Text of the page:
New online initiative needs input from university teachers, say Ontario profs
TORONTO – Professors and academic librarians across Ontario are calling for the Government of Ontario to make university teachers a meaningful part of its new “Ontario Online” initiative. The $42 million program was announced today by Minister of Training, Colleges, and Universities Brad Duguid.
“Ontario’s professors are the ones who design and teach online courses, and yet have been excluded from real input into Ontario Online,” said Kate Lawson, President of the Ontario Confederation of University Faculty Associations (OCUFA). “This is a worrisome oversight that will undermine the success of the new initiative and prevent the best learning outcomes for students.”
Ontario Online will be directed by a Board of Directors that includes administrators, students, and “experts in online learning.” No faculty representatives will be appointed to the Board, which means the program will launch without the advantage of their real-world experience in the content and structuring of courses.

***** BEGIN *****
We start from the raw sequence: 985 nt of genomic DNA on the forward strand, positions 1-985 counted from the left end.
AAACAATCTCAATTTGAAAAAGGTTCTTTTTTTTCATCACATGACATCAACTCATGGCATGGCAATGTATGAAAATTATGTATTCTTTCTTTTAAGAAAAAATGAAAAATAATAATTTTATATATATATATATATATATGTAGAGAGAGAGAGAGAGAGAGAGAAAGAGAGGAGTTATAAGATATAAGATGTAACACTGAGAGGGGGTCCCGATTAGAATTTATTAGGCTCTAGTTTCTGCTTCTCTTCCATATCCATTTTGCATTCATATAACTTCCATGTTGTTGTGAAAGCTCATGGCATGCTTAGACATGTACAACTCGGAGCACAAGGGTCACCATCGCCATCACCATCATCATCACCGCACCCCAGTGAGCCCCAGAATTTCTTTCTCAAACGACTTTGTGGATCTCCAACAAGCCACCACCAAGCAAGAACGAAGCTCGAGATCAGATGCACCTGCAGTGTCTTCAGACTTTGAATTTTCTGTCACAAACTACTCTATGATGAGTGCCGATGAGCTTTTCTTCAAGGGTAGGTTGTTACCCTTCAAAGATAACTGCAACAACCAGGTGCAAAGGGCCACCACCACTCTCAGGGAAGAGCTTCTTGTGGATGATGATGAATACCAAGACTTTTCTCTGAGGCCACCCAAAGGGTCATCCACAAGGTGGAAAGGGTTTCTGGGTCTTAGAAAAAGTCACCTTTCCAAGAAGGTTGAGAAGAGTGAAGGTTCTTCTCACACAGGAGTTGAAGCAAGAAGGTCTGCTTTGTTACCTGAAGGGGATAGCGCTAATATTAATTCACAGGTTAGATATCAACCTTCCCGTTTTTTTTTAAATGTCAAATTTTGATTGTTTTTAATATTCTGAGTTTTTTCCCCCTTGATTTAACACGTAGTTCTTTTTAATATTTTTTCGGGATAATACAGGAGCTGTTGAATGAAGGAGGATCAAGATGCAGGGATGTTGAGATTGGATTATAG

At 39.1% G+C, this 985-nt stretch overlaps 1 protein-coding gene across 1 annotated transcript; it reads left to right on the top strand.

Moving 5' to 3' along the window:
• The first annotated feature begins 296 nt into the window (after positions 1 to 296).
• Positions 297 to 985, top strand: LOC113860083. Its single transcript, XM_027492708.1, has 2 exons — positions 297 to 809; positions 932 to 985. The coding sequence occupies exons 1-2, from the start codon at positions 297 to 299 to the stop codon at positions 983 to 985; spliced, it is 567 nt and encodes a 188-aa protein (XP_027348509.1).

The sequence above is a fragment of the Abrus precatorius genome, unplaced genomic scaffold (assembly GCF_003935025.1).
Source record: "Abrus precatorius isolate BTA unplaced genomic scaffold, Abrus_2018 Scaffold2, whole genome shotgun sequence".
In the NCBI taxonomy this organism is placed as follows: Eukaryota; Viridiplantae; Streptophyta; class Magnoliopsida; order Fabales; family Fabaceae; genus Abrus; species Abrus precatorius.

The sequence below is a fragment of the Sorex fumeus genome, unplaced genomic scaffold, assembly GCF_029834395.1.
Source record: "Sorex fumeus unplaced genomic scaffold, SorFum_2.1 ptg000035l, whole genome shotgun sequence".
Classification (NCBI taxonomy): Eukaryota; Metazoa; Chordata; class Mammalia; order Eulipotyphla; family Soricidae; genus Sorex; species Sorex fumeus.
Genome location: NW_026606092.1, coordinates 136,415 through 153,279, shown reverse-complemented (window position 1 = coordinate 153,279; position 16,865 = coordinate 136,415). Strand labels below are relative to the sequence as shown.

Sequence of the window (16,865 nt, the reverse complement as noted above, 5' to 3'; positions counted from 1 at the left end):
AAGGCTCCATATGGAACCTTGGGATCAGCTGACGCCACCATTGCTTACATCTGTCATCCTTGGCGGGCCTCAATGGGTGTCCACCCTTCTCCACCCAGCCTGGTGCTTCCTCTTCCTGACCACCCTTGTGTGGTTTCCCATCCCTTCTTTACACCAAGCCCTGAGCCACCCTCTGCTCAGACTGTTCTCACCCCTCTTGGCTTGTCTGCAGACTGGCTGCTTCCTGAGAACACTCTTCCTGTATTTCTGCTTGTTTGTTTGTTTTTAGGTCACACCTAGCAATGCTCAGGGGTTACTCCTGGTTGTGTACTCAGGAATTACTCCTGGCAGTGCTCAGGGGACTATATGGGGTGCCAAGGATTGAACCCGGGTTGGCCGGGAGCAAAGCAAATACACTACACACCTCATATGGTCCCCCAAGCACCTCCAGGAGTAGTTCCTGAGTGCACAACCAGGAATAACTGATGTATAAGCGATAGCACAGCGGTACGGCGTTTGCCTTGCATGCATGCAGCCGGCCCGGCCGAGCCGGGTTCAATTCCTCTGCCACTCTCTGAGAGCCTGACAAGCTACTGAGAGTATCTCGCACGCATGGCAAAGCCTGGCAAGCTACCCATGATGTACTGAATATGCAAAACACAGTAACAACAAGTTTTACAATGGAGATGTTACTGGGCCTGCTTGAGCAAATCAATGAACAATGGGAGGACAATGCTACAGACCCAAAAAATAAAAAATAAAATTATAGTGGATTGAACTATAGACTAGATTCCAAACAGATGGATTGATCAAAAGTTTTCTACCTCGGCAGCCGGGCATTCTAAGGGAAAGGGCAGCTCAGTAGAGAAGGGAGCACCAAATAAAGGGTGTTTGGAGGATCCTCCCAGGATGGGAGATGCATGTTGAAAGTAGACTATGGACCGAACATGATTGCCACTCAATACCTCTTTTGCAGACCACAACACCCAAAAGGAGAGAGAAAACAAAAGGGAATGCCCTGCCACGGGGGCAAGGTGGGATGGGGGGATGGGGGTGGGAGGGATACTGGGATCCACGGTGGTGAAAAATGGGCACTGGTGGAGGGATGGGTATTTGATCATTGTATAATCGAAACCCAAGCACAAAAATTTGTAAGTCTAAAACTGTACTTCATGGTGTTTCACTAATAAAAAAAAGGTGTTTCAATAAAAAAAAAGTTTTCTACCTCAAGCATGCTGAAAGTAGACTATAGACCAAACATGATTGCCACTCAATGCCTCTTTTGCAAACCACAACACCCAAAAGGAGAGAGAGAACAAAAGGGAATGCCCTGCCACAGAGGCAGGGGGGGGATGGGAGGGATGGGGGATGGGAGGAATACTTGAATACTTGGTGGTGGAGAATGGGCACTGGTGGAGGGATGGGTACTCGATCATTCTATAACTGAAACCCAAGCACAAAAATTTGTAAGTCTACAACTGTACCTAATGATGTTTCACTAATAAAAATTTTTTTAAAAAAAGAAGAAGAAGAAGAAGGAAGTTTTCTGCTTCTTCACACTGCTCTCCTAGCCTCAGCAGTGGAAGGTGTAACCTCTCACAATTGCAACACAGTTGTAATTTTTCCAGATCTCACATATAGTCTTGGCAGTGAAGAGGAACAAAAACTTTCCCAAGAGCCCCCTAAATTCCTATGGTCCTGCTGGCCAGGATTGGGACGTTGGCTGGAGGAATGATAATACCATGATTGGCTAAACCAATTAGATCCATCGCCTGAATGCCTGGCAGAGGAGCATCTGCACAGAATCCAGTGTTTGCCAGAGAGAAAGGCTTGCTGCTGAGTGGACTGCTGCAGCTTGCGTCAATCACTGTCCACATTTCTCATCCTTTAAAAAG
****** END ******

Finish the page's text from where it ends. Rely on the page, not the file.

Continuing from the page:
“Ontario’s professors and academic librarians believe that online education can be an important supplement to a quality university education, and can make a real difference for students who live far from a campus or who have responsibilities that make on-campus learning difficult,” said Lawson. “But in order to be successful, Ontario Online needs to be truly collaborative, and take advantage of the teaching and learning expertise of our province’s professors.”
Founded in 1964, OCUFA represents 17,000 faculty and academic librarians in 27 faculty associations across Ontario. For more information, please visit the OCUFA website at http://www.ocufa.on.ca.
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